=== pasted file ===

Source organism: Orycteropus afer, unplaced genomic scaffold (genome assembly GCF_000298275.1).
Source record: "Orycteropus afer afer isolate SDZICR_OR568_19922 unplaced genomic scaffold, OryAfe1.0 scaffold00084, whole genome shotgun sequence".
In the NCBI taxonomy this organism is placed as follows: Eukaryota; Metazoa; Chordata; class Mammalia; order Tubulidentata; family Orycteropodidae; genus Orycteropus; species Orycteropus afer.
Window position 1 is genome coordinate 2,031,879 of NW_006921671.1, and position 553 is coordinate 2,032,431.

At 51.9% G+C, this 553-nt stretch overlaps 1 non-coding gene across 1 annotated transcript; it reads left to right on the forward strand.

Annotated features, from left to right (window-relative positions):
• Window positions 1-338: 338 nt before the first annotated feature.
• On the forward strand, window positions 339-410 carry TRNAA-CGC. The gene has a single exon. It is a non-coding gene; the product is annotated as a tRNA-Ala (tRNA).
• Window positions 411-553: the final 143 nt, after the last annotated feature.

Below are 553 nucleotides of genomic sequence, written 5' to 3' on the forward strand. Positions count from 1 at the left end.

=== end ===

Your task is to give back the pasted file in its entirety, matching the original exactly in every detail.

Source organism: Orycteropus afer, unplaced genomic scaffold (genome assembly GCF_000298275.1).
Source record: "Orycteropus afer afer isolate SDZICR_OR568_19922 unplaced genomic scaffold, OryAfe1.0 scaffold00084, whole genome shotgun sequence".
In the NCBI taxonomy this organism is placed as follows: Eukaryota; Metazoa; Chordata; class Mammalia; order Tubulidentata; family Orycteropodidae; genus Orycteropus; species Orycteropus afer.
Window position 1 is genome coordinate 2,031,879 of NW_006921671.1, and position 553 is coordinate 2,032,431.

At 51.9% G+C, this 553-nt stretch overlaps 1 non-coding gene across 1 annotated transcript; it reads left to right on the forward strand.

Annotated features, from left to right (window-relative positions):
• Window positions 1-338: 338 nt before the first annotated feature.
• On the forward strand, window positions 339-410 carry TRNAA-CGC. The gene has a single exon. It is a non-coding gene; the product is annotated as a tRNA-Ala (tRNA).
• Window positions 411-553: the final 143 nt, after the last annotated feature.

Below are 553 nucleotides of genomic sequence, written 5' to 3' on the forward strand. Positions count from 1 at the left end.